The government is careening toward a shutdown as McCarthy caves to right-wing members
The right flank of the House Republican caucus has vowed to oust Rep. Kevin McCarthy as House speaker if he doesn’t adhere to its demands.
The chances of a government shutdown rose on Wednesday night after House Speaker Kevin McCarthy told the members of his Republican caucus that he will put up for a vote a spending bill that has no chance of becoming law, Punchbowl News reported.
With nine days to go before the federal government’s funding runs out, McCarthy said he will put up a short-term funding bill that makes draconian cuts to the budget and violates a spending agreement he made in May with President Joe Biden. The bill will also contain an unrelated immigration package that Biden promised to veto.
McCarthy’s action comes as he faces threats to his speakership. A group of right-wing lawmakers have said it will remove McCarthy as speaker if he doesn’t cut spending to the level it wants; McCarthy narrowly won the position in January after 15 rounds of voting and major concessions to far-right members of his party.
But appeasing his right flank and keeping his job won’t keep the government open.
Even if McCarthy and his small House majority can pass the funding bill, which Politico reported is not guaranteed, it has to go to the Democratic-controlled Senate for approval. There, it will likely be amended before senators pass it and send it back to the House, where lawmakers in the lower chamber will have to pass the amended version. That means McCarthy will once again be in a position where he’ll have to choose whether to keep the government open or appease his right flank.
“We all get wrapped around the axle about what we’re doing right now, but … eventually the Senate is going to get an opportunity to weigh in, and they’re going to send something back to us, and it’s going to look a lot different,” Rep. Steve Womack (R-AR) told Politico. “Then we’ll have another bigger decision to make — and that’s when the most emotional, strategic vote will have to take place.”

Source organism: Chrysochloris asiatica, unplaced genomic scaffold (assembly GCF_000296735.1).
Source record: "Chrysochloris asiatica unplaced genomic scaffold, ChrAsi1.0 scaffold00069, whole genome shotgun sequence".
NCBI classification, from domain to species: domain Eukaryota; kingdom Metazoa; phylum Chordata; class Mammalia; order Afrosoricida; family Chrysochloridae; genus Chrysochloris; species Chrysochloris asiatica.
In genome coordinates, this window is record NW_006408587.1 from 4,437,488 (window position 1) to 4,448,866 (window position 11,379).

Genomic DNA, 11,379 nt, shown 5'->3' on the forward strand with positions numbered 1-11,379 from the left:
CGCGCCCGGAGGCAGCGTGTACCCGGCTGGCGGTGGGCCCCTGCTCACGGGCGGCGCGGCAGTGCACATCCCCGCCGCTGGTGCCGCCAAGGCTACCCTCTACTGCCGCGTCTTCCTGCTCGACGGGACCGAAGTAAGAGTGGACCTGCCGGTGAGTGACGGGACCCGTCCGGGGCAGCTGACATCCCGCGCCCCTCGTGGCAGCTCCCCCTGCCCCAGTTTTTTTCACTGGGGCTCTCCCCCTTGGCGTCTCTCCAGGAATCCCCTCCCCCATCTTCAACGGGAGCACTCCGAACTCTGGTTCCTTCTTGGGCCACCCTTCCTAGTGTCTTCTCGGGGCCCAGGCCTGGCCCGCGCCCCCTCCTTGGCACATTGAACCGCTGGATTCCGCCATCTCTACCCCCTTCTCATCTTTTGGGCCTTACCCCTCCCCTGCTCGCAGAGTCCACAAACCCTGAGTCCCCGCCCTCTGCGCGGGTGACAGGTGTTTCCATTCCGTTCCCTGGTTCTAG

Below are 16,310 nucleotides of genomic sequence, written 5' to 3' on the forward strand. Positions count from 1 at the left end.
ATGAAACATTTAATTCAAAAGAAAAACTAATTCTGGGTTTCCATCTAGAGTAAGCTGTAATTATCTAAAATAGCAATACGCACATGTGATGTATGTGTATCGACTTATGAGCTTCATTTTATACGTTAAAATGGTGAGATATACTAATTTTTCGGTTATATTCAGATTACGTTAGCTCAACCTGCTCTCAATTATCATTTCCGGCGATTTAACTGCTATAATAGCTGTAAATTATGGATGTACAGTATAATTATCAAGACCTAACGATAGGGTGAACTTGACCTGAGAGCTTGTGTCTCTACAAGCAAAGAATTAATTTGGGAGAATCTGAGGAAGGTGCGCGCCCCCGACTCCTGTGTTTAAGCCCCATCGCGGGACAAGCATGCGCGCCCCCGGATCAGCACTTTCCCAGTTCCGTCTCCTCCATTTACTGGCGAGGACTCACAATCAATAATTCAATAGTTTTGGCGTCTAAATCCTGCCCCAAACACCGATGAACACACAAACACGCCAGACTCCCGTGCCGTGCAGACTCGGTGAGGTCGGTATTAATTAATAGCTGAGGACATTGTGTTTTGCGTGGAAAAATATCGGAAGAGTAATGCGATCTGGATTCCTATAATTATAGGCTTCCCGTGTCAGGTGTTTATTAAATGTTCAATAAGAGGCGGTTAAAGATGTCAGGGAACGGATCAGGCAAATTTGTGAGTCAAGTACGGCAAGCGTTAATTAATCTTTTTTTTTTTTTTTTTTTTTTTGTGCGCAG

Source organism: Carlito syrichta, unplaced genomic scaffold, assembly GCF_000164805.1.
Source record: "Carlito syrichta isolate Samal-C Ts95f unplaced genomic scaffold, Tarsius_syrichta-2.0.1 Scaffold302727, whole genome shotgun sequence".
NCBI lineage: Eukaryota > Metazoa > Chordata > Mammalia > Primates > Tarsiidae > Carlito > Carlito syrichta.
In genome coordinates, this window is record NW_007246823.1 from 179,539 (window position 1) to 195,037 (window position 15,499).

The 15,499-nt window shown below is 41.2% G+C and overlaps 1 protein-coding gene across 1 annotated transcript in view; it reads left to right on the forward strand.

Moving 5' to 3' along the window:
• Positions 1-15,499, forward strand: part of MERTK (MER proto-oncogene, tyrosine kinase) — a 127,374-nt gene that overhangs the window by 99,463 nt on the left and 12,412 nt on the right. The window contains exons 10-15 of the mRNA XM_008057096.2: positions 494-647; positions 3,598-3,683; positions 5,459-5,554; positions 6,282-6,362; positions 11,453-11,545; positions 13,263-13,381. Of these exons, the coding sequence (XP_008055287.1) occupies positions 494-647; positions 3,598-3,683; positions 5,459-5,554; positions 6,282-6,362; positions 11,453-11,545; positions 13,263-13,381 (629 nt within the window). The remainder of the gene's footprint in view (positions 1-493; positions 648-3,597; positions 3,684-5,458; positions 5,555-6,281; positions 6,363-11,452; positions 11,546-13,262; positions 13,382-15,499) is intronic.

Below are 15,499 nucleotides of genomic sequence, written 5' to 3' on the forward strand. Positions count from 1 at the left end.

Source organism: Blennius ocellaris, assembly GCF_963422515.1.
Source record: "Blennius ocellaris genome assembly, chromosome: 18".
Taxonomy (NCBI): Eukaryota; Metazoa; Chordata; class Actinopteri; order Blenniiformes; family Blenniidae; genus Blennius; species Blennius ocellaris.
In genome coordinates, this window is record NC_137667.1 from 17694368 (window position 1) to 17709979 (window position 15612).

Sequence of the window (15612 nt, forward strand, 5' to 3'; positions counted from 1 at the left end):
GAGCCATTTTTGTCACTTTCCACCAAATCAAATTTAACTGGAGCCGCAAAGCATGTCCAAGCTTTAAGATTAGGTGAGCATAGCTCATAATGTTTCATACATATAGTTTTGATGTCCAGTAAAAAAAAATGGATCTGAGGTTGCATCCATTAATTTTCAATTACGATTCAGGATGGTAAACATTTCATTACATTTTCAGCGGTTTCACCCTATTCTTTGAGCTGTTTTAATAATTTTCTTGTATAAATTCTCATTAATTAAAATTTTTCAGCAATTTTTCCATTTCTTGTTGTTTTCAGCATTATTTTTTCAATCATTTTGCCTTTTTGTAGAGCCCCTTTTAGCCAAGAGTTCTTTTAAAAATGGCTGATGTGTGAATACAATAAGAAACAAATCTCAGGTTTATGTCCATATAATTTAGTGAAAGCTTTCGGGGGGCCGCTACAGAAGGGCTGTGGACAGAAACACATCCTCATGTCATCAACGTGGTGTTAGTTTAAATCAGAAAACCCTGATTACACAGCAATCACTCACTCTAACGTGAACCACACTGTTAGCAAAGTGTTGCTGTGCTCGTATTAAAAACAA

Republican lawmakers in competitive districts are frustrated that McCarthy is trying to appease this group of hardliners rather than keep the government open.
“We are on track to have a government shutdown,” Rep. Tony Gonzales (R-TX) said in a tele-town hall meeting, according to Politico’s Jordain Carney. “None of these ideas have any chance of being taken up in the Senate and signed into law.”
A new poll conducted by the Republican polling firm the Tarrance Group for the Republican Main Street Partnership found 38% of voters would blame Republicans in Congress if the government shut down. Another 19% would blame Democrats in Congress, while 17% would blame Biden.
Democrats are criticizing McCarthy for reneging on the deal he made with Biden, saying that the only reason there is a risk of a shutdown is because McCarthy is thinking about his own survival rather than the good of the country.
“As he tries to protect his own job, he is forgetting about the needs of the people who sent him here to govern,” House Democratic Whip Katherine Clark said Thursday in an interview with CNN. “Kevin McCarthy and the extremists are concerned about keeping Kevin in office.”
Published with permission of The American Independent Foundation.
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